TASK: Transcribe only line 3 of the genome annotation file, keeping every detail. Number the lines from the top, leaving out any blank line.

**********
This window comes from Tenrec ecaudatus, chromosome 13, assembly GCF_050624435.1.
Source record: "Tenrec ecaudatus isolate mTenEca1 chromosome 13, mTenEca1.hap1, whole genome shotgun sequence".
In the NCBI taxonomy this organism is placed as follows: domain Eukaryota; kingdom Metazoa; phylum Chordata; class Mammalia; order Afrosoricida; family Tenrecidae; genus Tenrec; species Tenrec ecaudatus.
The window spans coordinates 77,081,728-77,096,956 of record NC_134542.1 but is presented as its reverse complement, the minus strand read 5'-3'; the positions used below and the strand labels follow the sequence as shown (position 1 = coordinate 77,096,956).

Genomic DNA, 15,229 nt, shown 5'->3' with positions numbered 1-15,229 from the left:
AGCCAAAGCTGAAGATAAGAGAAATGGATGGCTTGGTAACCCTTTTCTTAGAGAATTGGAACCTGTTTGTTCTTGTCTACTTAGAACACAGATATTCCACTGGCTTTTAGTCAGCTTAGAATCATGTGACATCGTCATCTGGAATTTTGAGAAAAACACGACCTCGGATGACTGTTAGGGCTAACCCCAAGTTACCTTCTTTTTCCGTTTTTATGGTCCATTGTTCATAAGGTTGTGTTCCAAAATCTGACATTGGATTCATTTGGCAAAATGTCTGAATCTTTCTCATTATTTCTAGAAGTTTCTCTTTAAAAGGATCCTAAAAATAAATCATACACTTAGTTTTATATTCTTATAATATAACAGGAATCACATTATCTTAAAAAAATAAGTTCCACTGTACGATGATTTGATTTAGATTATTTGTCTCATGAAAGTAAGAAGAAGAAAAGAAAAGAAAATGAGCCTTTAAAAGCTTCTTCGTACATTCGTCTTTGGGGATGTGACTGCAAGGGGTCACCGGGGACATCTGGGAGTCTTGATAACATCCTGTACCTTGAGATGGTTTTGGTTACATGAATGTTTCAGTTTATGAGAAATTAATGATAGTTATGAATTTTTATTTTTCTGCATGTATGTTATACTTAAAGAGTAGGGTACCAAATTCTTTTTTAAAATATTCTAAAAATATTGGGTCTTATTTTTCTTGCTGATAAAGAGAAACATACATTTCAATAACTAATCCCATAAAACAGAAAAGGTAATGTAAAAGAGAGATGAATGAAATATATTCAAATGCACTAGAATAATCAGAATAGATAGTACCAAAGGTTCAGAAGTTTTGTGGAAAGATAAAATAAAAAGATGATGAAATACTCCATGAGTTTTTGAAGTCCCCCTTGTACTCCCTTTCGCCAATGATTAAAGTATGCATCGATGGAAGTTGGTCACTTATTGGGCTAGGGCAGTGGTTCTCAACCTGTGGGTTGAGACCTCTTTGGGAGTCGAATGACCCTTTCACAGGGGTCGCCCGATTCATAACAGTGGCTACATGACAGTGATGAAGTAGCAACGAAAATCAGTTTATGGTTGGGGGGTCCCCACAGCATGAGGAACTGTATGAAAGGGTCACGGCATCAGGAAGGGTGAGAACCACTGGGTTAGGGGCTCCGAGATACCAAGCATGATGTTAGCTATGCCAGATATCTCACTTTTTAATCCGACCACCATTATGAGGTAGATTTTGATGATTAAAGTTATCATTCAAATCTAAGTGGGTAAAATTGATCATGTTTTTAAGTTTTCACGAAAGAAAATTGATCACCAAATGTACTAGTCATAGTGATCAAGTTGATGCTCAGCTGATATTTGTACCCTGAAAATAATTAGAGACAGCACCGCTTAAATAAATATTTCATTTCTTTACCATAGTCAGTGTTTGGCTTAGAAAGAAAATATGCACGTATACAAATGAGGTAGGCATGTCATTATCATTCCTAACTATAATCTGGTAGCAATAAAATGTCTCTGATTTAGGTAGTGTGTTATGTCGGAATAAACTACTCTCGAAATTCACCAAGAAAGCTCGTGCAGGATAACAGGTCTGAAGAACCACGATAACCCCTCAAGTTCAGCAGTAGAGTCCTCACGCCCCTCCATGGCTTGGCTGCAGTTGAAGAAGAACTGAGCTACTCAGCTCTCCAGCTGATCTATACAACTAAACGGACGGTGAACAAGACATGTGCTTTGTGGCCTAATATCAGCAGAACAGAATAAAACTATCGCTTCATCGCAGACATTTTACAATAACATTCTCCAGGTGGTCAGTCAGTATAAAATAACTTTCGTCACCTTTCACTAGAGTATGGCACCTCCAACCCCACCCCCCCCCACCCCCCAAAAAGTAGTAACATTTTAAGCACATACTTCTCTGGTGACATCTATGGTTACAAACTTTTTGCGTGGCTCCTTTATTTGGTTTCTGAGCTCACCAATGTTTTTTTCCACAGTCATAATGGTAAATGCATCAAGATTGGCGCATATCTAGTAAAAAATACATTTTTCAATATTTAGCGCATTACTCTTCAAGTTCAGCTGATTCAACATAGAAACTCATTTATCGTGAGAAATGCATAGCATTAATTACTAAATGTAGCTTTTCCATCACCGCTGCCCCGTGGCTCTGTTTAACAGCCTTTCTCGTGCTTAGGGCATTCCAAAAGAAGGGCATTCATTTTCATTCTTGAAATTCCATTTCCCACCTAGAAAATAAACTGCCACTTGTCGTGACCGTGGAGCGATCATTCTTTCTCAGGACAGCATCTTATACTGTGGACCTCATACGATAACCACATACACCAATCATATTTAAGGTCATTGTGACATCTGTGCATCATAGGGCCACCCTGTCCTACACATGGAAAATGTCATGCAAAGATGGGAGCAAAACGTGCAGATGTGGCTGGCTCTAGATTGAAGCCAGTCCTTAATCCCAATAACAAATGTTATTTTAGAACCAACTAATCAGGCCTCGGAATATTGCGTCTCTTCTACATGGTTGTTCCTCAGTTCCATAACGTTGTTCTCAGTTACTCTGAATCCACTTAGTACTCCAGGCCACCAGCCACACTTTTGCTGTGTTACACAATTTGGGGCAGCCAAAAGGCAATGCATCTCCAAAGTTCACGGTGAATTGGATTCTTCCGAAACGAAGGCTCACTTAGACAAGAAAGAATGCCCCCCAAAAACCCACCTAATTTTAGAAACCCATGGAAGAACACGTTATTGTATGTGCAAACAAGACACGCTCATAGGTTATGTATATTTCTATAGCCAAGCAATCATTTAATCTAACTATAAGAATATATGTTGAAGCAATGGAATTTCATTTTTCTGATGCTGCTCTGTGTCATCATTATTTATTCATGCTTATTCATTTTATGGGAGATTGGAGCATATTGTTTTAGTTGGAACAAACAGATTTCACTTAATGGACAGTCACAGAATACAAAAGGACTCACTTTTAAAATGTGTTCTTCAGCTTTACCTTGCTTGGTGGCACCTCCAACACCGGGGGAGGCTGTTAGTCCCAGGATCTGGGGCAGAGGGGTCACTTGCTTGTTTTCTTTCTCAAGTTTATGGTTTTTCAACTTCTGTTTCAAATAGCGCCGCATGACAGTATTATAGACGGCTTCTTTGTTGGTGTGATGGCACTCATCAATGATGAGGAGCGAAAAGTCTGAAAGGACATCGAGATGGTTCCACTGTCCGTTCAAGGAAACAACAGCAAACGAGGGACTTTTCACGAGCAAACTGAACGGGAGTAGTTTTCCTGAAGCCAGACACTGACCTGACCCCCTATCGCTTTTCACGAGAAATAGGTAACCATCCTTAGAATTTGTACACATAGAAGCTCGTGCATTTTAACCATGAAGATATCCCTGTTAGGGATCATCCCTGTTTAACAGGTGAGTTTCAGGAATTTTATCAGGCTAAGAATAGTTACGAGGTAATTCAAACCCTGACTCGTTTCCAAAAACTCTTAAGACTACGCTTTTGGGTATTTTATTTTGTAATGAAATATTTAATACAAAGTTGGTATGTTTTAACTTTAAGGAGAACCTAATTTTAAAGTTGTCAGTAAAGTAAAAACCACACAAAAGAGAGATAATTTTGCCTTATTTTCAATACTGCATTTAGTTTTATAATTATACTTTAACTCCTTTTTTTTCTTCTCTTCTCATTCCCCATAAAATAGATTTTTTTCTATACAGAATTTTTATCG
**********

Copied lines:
In the NCBI taxonomy this organism is placed as follows: domain Eukaryota; kingdom Metazoa; phylum Chordata; class Mammalia; order Afrosoricida; family Tenrecidae; genus Tenrec; species Tenrec ecaudatus.